In a lush California orange grove, a killer has etched the names of his victims into tree trunks. Celia Raphael finds her name there also. Threatening calls when she is alone, increase her fear for the safety of her children. When her husband is away during the week, she relies on her neighbor, Mavis Townsend, until Mavis is murdered. Who is killing people in this ideal neighborhood? Could it be Mavis's husband, Nat, with whom Celia is falling in love? Could it be Alexrod Parrish or Pat Murphy, neighbors who are feuding? Or is the killer the unstable detective who falls in love with Celia? The semblance of a happy garden spot in the West is shattered, and Celia is caught in a web of mounting terror. At the stunning climax, she triumphs over her own weaknesses as she conquers the madman and in a surprise ending, gets even.
Cozy fun and clever plotting are the highlights of this new mystery in the bestselling series from the author of "Chamomile Mourning."
Poetry. Asian & Asian American Studies. Women's Studies. Grand Prize Winner, 2013 Willow Books Literature Award for Poetry. "There's something lush and holy in these poems that slip between generations, between daughterhood and motherhood. BLOOD ORANGE elegantly charts the mysteries of family and place, time and its uncertainties, with a keen vision that is at once sensual, entrancing and deeply felt. Line by careful line, Torres brings forward an enchanting poetry, with 'two fingers on the pulse like the true point / of a divining rod,' always ready to lead us to water or love—the currents that shimmer beneath this book's rich surfaces."—Matthew Olzmann
My name’s Quinn. If you buy into my reputation, I’m the most notorious demon hunter in New England. But rumors of my badassery have been slightly exaggerated. Instead of having kung-fu skills and a closet full of medieval weapons, I’m an ex-junkie with a talent for being in the wrong place at the right time. Or the right place at the wrong time. Or…whatever. Wanted for crimes against inhumanity I (mostly) didn’t commit, I was nearly a midnight snack for a werewolf until I was “saved” by a vampire calling itself the Bride of Quiet. Already cursed by a werewolf bite, the vamp took a pint out of me too. So now…now, well, you wouldn’t think it could get worse, but you’d be dead wrong.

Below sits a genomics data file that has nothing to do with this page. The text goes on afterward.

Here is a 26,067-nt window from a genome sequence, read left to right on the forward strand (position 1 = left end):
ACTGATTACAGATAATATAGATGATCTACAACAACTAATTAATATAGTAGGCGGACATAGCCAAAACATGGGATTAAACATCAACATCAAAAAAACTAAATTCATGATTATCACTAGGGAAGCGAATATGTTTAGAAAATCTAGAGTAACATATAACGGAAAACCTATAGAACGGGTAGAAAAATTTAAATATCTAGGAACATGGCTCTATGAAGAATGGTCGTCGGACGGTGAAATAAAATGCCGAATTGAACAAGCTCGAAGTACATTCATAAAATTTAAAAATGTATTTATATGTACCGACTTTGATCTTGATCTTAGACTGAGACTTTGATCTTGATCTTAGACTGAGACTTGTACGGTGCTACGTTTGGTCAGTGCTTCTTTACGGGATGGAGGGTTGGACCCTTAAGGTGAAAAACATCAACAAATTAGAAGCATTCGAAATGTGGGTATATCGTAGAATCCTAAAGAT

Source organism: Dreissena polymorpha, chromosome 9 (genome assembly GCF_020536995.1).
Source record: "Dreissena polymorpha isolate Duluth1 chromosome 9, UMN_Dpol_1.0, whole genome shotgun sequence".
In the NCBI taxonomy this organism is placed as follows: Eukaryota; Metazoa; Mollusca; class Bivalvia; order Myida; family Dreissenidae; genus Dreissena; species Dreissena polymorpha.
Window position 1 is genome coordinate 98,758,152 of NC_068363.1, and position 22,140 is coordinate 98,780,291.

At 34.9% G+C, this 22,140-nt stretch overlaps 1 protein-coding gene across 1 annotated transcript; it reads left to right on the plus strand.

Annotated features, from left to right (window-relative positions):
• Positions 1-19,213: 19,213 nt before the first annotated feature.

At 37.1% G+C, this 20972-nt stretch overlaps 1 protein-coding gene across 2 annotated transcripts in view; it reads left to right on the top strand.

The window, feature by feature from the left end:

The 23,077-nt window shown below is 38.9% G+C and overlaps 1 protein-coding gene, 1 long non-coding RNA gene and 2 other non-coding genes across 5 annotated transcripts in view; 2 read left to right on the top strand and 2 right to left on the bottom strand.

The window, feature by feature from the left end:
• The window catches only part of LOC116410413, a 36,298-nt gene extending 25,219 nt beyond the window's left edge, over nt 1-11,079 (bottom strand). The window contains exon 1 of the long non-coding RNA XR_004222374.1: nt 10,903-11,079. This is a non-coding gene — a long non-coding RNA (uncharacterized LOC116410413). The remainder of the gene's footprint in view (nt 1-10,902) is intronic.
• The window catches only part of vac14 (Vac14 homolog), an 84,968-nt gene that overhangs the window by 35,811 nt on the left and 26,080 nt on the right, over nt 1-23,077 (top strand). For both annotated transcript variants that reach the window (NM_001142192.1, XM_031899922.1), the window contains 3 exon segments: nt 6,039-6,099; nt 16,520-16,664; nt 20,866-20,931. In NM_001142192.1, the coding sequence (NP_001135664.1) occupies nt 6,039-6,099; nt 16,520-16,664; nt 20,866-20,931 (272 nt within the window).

No synopsis or comparison can convey the novel's lyric comedy or, indeed, its sinister power—sinister because of the strength of will Cyril exerts over his wife, his mistress, his wife's reluctant lover; lyric, since he is also a “sex-singer" in the land where music is the food of love. "Need I insist that the only enemy of the mature marriage is monogamy? That anything less than sexual multiplicity . . . is naive? That our sexual selves are merely idylers in a vast wood?" Thus the central theme of John Hawkes's widely acclaimed novel The Blood Oranges is boldly asserted by its narrator, Cyril, the archetypal multisexualist. Likening himself to a white bull on Love's tapestry, he pursues his romantic vision in a primitive Mediterranean landscape. There two couples—Cyril and Fiona, Hugh and Catherine—mingle their loves in an "lllyria" that brings to mind the equally timeless countryside of Shakespeare's Twelfth Night.
"Rich, evocative, highly original piece of fiction. It gilds contemporary American literature with real, not synthetic, gold."—Anthony Burgess